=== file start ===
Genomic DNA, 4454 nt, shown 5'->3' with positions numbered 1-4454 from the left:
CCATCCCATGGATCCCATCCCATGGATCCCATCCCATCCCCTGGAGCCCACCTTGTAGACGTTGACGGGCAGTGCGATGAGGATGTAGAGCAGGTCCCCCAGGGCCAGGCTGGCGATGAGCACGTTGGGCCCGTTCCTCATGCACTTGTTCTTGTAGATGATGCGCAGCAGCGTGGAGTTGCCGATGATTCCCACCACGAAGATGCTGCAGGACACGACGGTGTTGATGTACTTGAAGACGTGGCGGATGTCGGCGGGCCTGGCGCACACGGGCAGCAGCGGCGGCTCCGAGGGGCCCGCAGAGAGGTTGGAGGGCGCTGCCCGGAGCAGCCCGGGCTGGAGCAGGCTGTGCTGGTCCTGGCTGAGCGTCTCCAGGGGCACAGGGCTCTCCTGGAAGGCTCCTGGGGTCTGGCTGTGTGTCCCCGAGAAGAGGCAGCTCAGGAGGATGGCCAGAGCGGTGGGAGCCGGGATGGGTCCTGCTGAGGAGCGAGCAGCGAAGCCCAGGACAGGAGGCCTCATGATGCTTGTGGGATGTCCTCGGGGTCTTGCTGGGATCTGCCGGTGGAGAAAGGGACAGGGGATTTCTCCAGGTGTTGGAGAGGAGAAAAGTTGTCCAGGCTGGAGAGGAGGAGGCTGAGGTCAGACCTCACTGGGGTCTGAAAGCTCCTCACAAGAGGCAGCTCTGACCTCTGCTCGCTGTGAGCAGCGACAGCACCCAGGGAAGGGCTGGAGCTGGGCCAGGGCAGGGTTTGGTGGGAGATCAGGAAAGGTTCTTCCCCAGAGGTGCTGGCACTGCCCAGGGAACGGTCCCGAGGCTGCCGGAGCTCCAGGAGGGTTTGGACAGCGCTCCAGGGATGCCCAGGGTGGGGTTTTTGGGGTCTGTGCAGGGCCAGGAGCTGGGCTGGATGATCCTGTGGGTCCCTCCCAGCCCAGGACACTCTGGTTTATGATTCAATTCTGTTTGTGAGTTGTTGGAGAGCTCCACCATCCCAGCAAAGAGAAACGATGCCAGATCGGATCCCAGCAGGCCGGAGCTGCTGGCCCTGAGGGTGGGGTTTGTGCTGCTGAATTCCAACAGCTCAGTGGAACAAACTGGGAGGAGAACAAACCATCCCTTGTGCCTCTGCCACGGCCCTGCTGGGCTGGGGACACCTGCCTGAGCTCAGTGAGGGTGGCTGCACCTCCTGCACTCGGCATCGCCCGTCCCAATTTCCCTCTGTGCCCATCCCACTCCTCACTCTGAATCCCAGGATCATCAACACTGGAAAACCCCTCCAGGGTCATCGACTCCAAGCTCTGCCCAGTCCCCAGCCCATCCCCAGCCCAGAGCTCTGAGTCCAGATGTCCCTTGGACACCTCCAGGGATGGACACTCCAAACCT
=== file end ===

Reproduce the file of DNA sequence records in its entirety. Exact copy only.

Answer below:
Genomic DNA, 4454 nt, shown 5'->3' with positions numbered 1-4454 from the left:
CCATCCCATGGATCCCATCCCATGGATCCCATCCCATCCCCTGGAGCCCACCTTGTAGACGTTGACGGGCAGTGCGATGAGGATGTAGAGCAGGTCCCCCAGGGCCAGGCTGGCGATGAGCACGTTGGGCCCGTTCCTCATGCACTTGTTCTTGTAGATGATGCGCAGCAGCGTGGAGTTGCCGATGATTCCCACCACGAAGATGCTGCAGGACACGACGGTGTTGATGTACTTGAAGACGTGGCGGATGTCGGCGGGCCTGGCGCACACGGGCAGCAGCGGCGGCTCCGAGGGGCCCGCAGAGAGGTTGGAGGGCGCTGCCCGGAGCAGCCCGGGCTGGAGCAGGCTGTGCTGGTCCTGGCTGAGCGTCTCCAGGGGCACAGGGCTCTCCTGGAAGGCTCCTGGGGTCTGGCTGTGTGTCCCCGAGAAGAGGCAGCTCAGGAGGATGGCCAGAGCGGTGGGAGCCGGGATGGGTCCTGCTGAGGAGCGAGCAGCGAAGCCCAGGACAGGAGGCCTCATGATGCTTGTGGGATGTCCTCGGGGTCTTGCTGGGATCTGCCGGTGGAGAAAGGGACAGGGGATTTCTCCAGGTGTTGGAGAGGAGAAAAGTTGTCCAGGCTGGAGAGGAGGAGGCTGAGGTCAGACCTCACTGGGGTCTGAAAGCTCCTCACAAGAGGCAGCTCTGACCTCTGCTCGCTGTGAGCAGCGACAGCACCCAGGGAAGGGCTGGAGCTGGGCCAGGGCAGGGTTTGGTGGGAGATCAGGAAAGGTTCTTCCCCAGAGGTGCTGGCACTGCCCAGGGAACGGTCCCGAGGCTGCCGGAGCTCCAGGAGGGTTTGGACAGCGCTCCAGGGATGCCCAGGGTGGGGTTTTTGGGGTCTGTGCAGGGCCAGGAGCTGGGCTGGATGATCCTGTGGGTCCCTCCCAGCCCAGGACACTCTGGTTTATGATTCAATTCTGTTTGTGAGTTGTTGGAGAGCTCCACCATCCCAGCAAAGAGAAACGATGCCAGATCGGATCCCAGCAGGCCGGAGCTGCTGGCCCTGAGGGTGGGGTTTGTGCTGCTGAATTCCAACAGCTCAGTGGAACAAACTGGGAGGAGAACAAACCATCCCTTGTGCCTCTGCCACGGCCCTGCTGGGCTGGGGACACCTGCCTGAGCTCAGTGAGGGTGGCTGCACCTCCTGCACTCGGCATCGCCCGTCCCAATTTCCCTCTGTGCCCATCCCACTCCTCACTCTGAATCCCAGGATCATCAACACTGGAAAACCCCTCCAGGGTCATCGACTCCAAGCTCTGCCCAGTCCCCAGCCCATCCCCAGCCCAGAGCTCTGAGTCCAGATGTCCCTTGGACACCTCCAGGGATGGACACTCCAAACCT